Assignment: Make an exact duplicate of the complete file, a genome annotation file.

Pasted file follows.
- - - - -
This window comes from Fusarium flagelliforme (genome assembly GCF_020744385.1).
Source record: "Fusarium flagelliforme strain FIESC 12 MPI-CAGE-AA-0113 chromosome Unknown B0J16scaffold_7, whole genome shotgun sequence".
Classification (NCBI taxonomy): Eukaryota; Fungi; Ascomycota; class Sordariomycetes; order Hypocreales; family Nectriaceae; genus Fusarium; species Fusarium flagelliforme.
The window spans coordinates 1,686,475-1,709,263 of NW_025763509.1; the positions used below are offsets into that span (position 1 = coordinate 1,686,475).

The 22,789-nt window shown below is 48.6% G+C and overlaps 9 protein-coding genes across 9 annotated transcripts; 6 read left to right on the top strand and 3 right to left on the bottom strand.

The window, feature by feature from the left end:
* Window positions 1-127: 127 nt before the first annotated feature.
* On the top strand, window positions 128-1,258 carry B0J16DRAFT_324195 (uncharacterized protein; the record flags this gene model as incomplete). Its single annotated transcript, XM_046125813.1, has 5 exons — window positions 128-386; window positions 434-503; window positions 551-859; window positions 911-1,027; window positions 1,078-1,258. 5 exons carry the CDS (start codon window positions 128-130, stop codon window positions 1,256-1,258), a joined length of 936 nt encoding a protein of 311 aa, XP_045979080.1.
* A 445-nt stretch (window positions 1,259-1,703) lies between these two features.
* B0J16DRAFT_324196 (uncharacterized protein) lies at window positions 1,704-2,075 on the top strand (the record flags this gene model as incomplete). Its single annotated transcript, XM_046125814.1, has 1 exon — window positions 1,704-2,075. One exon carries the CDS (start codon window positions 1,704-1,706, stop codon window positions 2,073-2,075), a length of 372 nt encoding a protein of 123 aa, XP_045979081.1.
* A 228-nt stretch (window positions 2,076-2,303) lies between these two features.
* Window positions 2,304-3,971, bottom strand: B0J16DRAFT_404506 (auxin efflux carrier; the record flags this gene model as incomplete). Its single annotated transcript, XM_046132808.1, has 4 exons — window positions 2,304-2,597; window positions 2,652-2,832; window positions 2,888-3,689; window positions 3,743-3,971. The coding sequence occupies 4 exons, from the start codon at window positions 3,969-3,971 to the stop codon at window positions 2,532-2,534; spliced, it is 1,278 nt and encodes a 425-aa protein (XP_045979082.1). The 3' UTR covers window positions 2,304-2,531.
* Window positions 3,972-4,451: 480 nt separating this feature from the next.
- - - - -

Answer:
This window comes from Fusarium flagelliforme (genome assembly GCF_020744385.1).
Source record: "Fusarium flagelliforme strain FIESC 12 MPI-CAGE-AA-0113 chromosome Unknown B0J16scaffold_7, whole genome shotgun sequence".
Classification (NCBI taxonomy): Eukaryota; Fungi; Ascomycota; class Sordariomycetes; order Hypocreales; family Nectriaceae; genus Fusarium; species Fusarium flagelliforme.
The window spans coordinates 1,686,475-1,709,263 of NW_025763509.1; the positions used below are offsets into that span (position 1 = coordinate 1,686,475).

The 22,789-nt window shown below is 48.6% G+C and overlaps 9 protein-coding genes across 9 annotated transcripts; 6 read left to right on the top strand and 3 right to left on the bottom strand.

The window, feature by feature from the left end:
* Window positions 1-127: 127 nt before the first annotated feature.
* On the top strand, window positions 128-1,258 carry B0J16DRAFT_324195 (uncharacterized protein; the record flags this gene model as incomplete). Its single annotated transcript, XM_046125813.1, has 5 exons — window positions 128-386; window positions 434-503; window positions 551-859; window positions 911-1,027; window positions 1,078-1,258. 5 exons carry the CDS (start codon window positions 128-130, stop codon window positions 1,256-1,258), a joined length of 936 nt encoding a protein of 311 aa, XP_045979080.1.
* A 445-nt stretch (window positions 1,259-1,703) lies between these two features.
* B0J16DRAFT_324196 (uncharacterized protein) lies at window positions 1,704-2,075 on the top strand (the record flags this gene model as incomplete). Its single annotated transcript, XM_046125814.1, has 1 exon — window positions 1,704-2,075. One exon carries the CDS (start codon window positions 1,704-1,706, stop codon window positions 2,073-2,075), a length of 372 nt encoding a protein of 123 aa, XP_045979081.1.
* A 228-nt stretch (window positions 2,076-2,303) lies between these two features.
* Window positions 2,304-3,971, bottom strand: B0J16DRAFT_404506 (auxin efflux carrier; the record flags this gene model as incomplete). Its single annotated transcript, XM_046132808.1, has 4 exons — window positions 2,304-2,597; window positions 2,652-2,832; window positions 2,888-3,689; window positions 3,743-3,971. The coding sequence occupies 4 exons, from the start codon at window positions 3,969-3,971 to the stop codon at window positions 2,532-2,534; spliced, it is 1,278 nt and encodes a 425-aa protein (XP_045979082.1). The 3' UTR covers window positions 2,304-2,531.
* Window positions 3,972-4,451: 480 nt separating this feature from the next.